Can You Get Root Canal While Pregnant?

If you’re pregnant and have a toothache, you might have thought of root canal, probably among your options for dental treatment. You may marvel if it’s safe to get it at this time.

The answer is mostly yes, it is safe to get a root canal surgery while expecting. It is important to treat infections quickly in your body because they can harm your baby as much as they can to you.

The American Dental Association has accepted the second trimester as the best period to undergo any dental treatment including root canals. This is because your baby is still developing in the first trimester. And it becomes very uncomfortable to lie down for long hours during the third trimester.

Dentists will always try to make your surgery as safe as possible. There are modern x-rays that use less radiation to see inside your tooth. Plus they’ll only give you restoratives and pain killers that are pregnancy-safe.

Always inform your dentist about your pregnancy, that way, they can take extra care and make sure both you and your little one are safe.

Can an infected tooth harm my unborn baby?

Yes, your infected tooth won’t only harm you but your baby.  Infected tooth harbors bacteria that could eventually reach your bloodstream if not treated ASAP.

According to the National Library of Medicine, severe dental infections could lead to preterm birth, where labor occurs earlier than expected, and other times, lightweight babies.

The key has always been to get treated. Your dentist can help you manage a tooth infection safely during pregnancy using procedures such as root canal.  They might also suggest other safe ways to treat the problem and can work with your OB-GYN to ensure you and your baby stay healthy.

Are root canals safe for pregnancy?

It is all right for pregnant women to undergo root canal treatment. The procedure is designed to save a decayed tooth and relieve your pain. Usually, the main issue people have with this is the use of the x-rays and anaethesia.

Modern dental practices have made significant advances, meaning that the amount of radiation in dental X-rays is extremely low, especially when a lead apron is used to shield your abdomen.

As for anesthesia, dentists usually choose medications that are safe to use during pregnancy. This ensures the surgery is absolutely safe for the expectant mom.

The timing is another important factor. As discussed, the second trimester is often the ideal time for all elective dental procedures which includes root canals.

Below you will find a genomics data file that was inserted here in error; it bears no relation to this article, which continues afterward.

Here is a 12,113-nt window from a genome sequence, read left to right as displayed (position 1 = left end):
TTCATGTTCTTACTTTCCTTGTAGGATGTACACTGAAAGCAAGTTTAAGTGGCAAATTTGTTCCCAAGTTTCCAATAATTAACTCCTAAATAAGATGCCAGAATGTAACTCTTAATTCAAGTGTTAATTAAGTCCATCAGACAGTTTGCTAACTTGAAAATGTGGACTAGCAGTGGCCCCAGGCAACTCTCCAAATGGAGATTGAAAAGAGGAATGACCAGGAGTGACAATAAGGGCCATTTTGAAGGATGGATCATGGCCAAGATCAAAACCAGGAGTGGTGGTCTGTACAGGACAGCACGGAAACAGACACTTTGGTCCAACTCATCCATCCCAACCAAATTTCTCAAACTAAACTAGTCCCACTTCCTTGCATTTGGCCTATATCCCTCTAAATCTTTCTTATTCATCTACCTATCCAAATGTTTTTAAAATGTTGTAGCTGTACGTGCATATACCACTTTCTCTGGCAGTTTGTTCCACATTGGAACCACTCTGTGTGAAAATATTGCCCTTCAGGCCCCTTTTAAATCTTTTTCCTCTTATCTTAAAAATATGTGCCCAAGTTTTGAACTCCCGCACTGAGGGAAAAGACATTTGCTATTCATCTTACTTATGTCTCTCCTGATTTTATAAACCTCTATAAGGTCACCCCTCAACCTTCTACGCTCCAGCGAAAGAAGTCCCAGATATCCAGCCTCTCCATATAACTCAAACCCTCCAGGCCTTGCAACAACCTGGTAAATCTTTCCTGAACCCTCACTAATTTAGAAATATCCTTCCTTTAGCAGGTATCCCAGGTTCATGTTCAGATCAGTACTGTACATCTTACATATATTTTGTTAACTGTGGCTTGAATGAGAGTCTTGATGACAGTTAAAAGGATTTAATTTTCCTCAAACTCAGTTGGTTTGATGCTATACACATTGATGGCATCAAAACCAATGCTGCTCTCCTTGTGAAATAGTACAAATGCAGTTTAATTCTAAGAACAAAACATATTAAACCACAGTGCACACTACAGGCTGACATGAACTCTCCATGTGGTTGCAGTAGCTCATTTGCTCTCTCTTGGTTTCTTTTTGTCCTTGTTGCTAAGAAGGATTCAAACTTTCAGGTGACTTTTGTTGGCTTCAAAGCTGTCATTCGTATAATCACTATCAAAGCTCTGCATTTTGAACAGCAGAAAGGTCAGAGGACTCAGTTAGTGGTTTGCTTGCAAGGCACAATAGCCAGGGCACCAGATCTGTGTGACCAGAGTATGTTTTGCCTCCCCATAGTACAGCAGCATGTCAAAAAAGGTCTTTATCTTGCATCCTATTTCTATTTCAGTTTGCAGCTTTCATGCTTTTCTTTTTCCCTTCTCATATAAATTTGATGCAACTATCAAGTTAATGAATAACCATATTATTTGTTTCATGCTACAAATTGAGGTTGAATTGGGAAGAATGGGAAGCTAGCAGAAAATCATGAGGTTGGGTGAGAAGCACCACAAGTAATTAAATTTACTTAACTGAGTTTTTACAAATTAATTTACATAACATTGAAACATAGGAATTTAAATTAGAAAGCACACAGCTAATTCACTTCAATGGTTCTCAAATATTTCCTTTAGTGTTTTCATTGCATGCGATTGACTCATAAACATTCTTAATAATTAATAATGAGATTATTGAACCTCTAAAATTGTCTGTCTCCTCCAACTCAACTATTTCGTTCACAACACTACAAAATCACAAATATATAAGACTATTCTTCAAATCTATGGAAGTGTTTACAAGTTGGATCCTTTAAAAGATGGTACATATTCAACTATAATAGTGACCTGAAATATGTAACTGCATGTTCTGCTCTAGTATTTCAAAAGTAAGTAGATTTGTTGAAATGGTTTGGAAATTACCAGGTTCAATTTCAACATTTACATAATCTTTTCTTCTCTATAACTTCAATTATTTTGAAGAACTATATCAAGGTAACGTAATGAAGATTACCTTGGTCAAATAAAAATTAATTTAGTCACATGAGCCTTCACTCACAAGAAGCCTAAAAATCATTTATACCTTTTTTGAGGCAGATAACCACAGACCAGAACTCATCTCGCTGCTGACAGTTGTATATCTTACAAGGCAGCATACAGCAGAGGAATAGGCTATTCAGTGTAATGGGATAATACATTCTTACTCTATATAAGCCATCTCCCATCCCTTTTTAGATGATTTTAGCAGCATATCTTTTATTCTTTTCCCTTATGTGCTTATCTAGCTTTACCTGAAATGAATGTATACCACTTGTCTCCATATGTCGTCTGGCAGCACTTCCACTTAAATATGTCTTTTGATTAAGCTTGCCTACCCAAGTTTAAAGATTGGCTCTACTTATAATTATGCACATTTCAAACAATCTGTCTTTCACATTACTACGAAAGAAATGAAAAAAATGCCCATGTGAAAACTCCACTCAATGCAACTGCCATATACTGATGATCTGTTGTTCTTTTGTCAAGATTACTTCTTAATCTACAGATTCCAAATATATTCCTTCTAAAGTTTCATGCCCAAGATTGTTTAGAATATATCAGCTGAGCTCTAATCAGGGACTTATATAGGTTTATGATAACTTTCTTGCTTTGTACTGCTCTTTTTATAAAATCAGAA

The first trimester is the most delicate period as the baby is still forming. By the second trimester, development is almost through, so it becomes safer.

In the third trimester, lying on your back for longer periods becomes uneasy because baby exerts much pressure on your blood vessels. This could restrict blood flow and harm both of you. Thus, earlier is better.

You should talk to your dentist and tell him or her about your pregnancy anytime. This allows them to take measures to ensure your safety and that of the little one.

How can pregnant women quickly recover from a root canal?

Here are some tips for expectant mothers to help ensure a smooth recovery after a root canal.

1. Follow your Dentist’s advice:

After the procedure, your dentist will keep you abreast of the guidelines to take care of your mouth.

They might advise that you skip eating until the numbness go away, just so you don’t bite your cheek. They’ll also specify which foods to eat and which to stay off for a while.

Your dentist might also give you a mouth rinse to help your mouth heal. Be sure to use just as they say. If they tell you to rinse twice in a day, go ahead but don’t overdo.

Most of the time, they’d ask that you come for regular checkups. Be sure not to skip them as that’s the only way they can detect little problems before they turn into big ones.

Also, if there’s any issue baffling you, let them know. It’s always better to ask and be sure than wait till something gets wrong.

2. Take your medications as directed:

Since your dentists know of your pregnancy, they’ll give you medicines that are safe for both you and the little one. These might be for pain or to stop an infection. 

Taking these medicines helps you stay comfortable and keeps any bad germs away from your tooth, so things can heal up nicely.

The directions on the bottle will tell you how much medicine to take and when. Maybe it says to take one pill three times a day after eating. 

That means you should have a full meal, then take one pill, and do that three times spread out over the whole day. Try to take the pill at the same times each day, too.